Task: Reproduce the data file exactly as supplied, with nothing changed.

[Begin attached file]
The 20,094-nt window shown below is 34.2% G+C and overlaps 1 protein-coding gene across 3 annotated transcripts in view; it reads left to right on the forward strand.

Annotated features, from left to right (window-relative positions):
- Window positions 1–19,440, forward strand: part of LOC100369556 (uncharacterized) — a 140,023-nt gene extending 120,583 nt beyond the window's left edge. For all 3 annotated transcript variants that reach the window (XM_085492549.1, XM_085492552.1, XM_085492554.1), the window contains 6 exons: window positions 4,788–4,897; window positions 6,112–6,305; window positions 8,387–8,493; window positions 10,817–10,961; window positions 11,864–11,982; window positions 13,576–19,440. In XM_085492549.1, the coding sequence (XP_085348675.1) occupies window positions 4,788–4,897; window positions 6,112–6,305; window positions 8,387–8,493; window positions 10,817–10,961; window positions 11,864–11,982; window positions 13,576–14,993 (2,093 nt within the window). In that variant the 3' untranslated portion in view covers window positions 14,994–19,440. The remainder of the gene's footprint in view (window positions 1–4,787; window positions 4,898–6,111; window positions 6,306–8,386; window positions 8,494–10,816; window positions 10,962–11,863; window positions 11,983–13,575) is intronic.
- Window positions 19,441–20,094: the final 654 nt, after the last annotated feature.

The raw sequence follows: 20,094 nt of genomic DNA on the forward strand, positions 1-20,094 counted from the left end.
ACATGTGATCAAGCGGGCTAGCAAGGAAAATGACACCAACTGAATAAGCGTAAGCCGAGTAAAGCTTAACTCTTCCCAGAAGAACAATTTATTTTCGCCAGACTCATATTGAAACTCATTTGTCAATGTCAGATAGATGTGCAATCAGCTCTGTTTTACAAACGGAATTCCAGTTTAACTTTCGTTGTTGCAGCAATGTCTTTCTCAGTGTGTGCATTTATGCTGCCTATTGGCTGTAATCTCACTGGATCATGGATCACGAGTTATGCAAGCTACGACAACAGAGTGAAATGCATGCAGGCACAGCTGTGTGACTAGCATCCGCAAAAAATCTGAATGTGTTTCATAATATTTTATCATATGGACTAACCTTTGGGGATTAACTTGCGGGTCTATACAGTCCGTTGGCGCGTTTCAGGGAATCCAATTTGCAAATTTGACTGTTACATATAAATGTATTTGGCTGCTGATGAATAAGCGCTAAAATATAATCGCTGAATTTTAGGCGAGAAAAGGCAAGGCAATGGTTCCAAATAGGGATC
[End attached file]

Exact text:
The 20,094-nt window shown below is 34.2% G+C and overlaps 1 protein-coding gene across 3 annotated transcripts in view; it reads left to right on the forward strand.

Annotated features, from left to right (window-relative positions):
- Window positions 1–19,440, forward strand: part of LOC100369556 (uncharacterized) — a 140,023-nt gene extending 120,583 nt beyond the window's left edge. For all 3 annotated transcript variants that reach the window (XM_085492549.1, XM_085492552.1, XM_085492554.1), the window contains 6 exons: window positions 4,788–4,897; window positions 6,112–6,305; window positions 8,387–8,493; window positions 10,817–10,961; window positions 11,864–11,982; window positions 13,576–19,440. In XM_085492549.1, the coding sequence (XP_085348675.1) occupies window positions 4,788–4,897; window positions 6,112–6,305; window positions 8,387–8,493; window positions 10,817–10,961; window positions 11,864–11,982; window positions 13,576–14,993 (2,093 nt within the window). In that variant the 3' untranslated portion in view covers window positions 14,994–19,440. The remainder of the gene's footprint in view (window positions 1–4,787; window positions 4,898–6,111; window positions 6,306–8,386; window positions 8,494–10,816; window positions 10,962–11,863; window positions 11,983–13,575) is intronic.
- Window positions 19,441–20,094: the final 654 nt, after the last annotated feature.

The raw sequence follows: 20,094 nt of genomic DNA on the forward strand, positions 1-20,094 counted from the left end.
ACATGTGATCAAGCGGGCTAGCAAGGAAAATGACACCAACTGAATAAGCGTAAGCCGAGTAAAGCTTAACTCTTCCCAGAAGAACAATTTATTTTCGCCAGACTCATATTGAAACTCATTTGTCAATGTCAGATAGATGTGCAATCAGCTCTGTTTTACAAACGGAATTCCAGTTTAACTTTCGTTGTTGCAGCAATGTCTTTCTCAGTGTGTGCATTTATGCTGCCTATTGGCTGTAATCTCACTGGATCATGGATCACGAGTTATGCAAGCTACGACAACAGAGTGAAATGCATGCAGGCACAGCTGTGTGACTAGCATCCGCAAAAAATCTGAATGTGTTTCATAATATTTTATCATATGGACTAACCTTTGGGGATTAACTTGCGGGTCTATACAGTCCGTTGGCGCGTTTCAGGGAATCCAATTTGCAAATTTGACTGTTACATATAAATGTATTTGGCTGCTGATGAATAAGCGCTAAAATATAATCGCTGAATTTTAGGCGAGAAAAGGCAAGGCAATGGTTCCAAATAGGGATC